Worldwide Biogas Market Thriving, Positioned to Grow

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Europe has firmly secured its position as a global biogas leader, and the future looks bright for the industry in the United States, according to the 2014 Biogas Market Snapshot from XPRT Media.

The report, which examines the future of biogas worldwide, states that the U.S. contains the most untapped biogas potential. Although more than 1,500 wastewater treatment plants use anaerobic digesters, only about 250 use the biogas and the other 1,250 flare it. An additional 2,000 wastewater plants plus farms and countless sources of urban organic waste would allow the U.S. to produce nearly 70 million megawatt-hours of renewable, baseload electricity per year.

“The interest in biogas is growing very quickly," said Julia Levin, executive director of the recently formed Bioenergy Association of California, in a San Jose Mercury News article. "In the long run, there's a lot of potential for biogas to be used as transportation fuel. Biogas closes the sustainability loop on so many levels.”

Europe dominates the biogas market, with more than 13,800 biogas-producing digesters in operation in 2012. And production there is expected to double in the next 10 years, according to the European Biogas Association. Top-producing countries include Germany, Italy and Switzerland.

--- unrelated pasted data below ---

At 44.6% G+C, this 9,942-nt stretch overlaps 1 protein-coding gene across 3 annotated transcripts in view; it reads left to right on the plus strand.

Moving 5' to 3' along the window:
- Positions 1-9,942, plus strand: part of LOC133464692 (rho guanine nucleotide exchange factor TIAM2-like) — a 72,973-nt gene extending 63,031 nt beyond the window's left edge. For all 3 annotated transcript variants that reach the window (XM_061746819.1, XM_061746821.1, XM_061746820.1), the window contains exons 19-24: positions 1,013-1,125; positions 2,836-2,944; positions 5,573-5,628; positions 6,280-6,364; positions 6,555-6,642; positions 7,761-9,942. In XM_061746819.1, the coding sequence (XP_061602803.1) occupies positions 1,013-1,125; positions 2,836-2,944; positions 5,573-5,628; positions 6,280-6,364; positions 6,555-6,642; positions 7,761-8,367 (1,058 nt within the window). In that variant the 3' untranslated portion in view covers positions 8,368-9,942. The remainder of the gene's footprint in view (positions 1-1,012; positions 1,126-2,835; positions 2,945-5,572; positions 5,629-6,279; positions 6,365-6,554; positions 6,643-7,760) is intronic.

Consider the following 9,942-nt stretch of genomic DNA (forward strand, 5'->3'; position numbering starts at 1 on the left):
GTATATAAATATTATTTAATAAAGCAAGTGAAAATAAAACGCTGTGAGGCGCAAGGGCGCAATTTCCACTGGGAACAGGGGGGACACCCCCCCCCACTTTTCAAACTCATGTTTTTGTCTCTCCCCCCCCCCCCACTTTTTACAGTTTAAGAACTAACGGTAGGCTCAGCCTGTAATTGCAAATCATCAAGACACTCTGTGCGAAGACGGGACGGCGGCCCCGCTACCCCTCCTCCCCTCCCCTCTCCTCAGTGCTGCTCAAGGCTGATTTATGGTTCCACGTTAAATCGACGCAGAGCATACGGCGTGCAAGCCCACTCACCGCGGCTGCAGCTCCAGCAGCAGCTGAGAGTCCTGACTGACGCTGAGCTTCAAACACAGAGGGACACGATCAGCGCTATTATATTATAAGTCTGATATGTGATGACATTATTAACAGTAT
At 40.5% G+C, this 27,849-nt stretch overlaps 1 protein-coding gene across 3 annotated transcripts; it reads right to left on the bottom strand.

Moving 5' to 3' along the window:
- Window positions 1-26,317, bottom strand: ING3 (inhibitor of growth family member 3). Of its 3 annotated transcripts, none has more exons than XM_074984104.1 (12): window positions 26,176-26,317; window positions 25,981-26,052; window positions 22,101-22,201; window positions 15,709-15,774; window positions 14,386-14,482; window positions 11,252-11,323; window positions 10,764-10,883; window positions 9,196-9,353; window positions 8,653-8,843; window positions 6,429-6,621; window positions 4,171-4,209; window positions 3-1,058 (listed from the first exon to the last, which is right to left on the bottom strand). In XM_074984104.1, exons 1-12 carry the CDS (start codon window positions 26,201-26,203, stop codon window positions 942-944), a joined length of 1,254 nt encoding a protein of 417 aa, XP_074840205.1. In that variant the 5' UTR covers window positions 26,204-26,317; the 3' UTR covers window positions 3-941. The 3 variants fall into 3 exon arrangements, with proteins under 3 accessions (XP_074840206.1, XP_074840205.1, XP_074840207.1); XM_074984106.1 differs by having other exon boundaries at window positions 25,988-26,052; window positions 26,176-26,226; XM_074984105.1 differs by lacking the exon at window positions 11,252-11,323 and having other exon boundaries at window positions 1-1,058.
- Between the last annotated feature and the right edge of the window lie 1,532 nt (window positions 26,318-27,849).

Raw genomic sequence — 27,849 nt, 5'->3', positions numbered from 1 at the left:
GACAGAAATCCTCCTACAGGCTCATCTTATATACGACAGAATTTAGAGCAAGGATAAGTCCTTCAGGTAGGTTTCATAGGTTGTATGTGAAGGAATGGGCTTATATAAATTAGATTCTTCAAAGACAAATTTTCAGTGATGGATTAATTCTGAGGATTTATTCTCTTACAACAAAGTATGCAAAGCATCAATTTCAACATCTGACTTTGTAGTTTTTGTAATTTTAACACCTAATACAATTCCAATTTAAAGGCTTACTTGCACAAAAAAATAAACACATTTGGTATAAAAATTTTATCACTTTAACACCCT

According to the report, feed-in tariffs, under which non-utility electricity producers are paid a fixed rate for exporting power to the utility grid, are the main driver of the European biogas industry. Governments have increasingly added such tariffs in the past few years. For instance, Japan introduced the world’s highest feed-in tariff in 2012.

Also detailed in the report are some of the latest award-winning biogas solutions, including a sludge treatment technology that will soon make its U.S. debut at a new DC Water facility in Washington, D.C. Cambi AS from Norway provides enhanced anaerobic digestion, increasing digester loading and biogas production while producing pasteurized biosolids. The process won the 2012 Bioenergy Innovation Award.

“It could be a game changer for energy,” said George Hawkins, DC Water general manager, in a Washington Post article. “If we could turn every enriched-water facility in the United States into a power plant, it would become one of the largest sectors of clean energy that, at the moment, is relatively untapped.”

The $500 million DC Water project will save the organization $10 million in electrical costs per year and reduce the cost of hauling biosolids.



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